Carl Andre: I have a theory that when kids learn to read, they start making art, because something has to mean something and works of art don’t mean anything.
Howard Hodgkin: I just paint pictures of emotional situations but all the colours and shapes I use have some sort of meaning for me.
Richard Deacon: I think this is a really interesting structure in Marge Simpson’s hair style.
Kiki Smith: For me, a lot of the reasons to make things are really to have an experience.
Nan Goldin: My work has always come from empathy and love, so I only photograph people who touch me, you know, wanting to touch someone and somewhere.
Richard Tuttle: This, I find, is quite a radical gesture; it’s looking specifically at the perception of colour.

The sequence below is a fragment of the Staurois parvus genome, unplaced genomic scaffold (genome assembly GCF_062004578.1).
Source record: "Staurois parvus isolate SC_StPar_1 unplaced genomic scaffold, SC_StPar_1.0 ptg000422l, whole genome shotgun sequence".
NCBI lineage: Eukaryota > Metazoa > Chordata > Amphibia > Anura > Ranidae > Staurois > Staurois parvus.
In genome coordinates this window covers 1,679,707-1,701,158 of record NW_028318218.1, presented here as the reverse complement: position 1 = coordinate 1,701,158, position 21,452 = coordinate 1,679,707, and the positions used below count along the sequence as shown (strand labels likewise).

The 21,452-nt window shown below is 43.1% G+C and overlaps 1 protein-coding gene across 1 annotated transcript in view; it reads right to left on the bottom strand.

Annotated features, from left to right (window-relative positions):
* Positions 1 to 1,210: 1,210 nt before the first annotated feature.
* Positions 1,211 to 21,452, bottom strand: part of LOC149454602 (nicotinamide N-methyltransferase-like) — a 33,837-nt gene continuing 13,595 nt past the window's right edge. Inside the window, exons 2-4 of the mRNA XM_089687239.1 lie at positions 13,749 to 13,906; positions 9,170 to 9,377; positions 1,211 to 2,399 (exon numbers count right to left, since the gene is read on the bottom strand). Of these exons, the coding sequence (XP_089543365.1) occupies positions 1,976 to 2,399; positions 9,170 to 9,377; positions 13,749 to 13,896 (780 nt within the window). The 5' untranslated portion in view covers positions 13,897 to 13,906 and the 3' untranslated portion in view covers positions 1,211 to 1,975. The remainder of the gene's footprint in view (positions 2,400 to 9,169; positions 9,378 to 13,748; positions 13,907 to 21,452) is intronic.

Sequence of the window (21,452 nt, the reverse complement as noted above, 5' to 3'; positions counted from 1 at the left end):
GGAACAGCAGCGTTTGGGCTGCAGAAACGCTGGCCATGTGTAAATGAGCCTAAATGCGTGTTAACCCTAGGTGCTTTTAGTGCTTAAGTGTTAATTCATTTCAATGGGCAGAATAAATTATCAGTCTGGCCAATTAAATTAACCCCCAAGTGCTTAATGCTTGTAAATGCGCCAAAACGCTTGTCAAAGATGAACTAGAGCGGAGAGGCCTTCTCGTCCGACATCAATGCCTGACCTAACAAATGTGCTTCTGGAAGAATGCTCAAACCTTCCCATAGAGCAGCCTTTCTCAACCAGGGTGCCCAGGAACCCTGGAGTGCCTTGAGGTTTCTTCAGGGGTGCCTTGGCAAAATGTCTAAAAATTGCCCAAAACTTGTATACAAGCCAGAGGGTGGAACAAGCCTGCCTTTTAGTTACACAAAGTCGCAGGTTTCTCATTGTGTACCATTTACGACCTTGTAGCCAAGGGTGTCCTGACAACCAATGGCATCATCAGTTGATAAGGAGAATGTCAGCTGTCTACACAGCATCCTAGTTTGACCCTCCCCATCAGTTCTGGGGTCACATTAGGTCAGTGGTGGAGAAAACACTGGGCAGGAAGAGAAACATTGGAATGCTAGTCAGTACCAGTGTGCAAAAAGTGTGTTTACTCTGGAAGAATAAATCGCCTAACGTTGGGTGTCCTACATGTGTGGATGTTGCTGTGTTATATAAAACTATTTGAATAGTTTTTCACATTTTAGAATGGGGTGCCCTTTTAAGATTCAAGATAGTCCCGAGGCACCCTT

Peter Capaldi: Some people didn’t like Surrealism. Freud didn’t like it.
Nicholas Serota: And we’ve managed to pull together some of the great works that Matisse made in the last decade of his life.
Olafur Eliasson: For some time now I have been interested in colour, and of course Turner is one of the great protagonists.
Chiwetel Ejiofor: The winner of the 2014 Turner Prize is Duncan Campbell.
Brian May: To me, it’s incredibly exciting to walk into this room and see some of these paintings which have never been on view to the public in our lifetime.
Shirazeh Houshiary: Life blinds us; we see better in darkness because it shows the paradox of seeing.
Lorna Simpson: I am never sure that a piece works; I mean, I think that the process of making it and thinking about it is interesting and challenging. Then that’s 90 per cent of the way, and that the end product, well then, that’s whatever it is.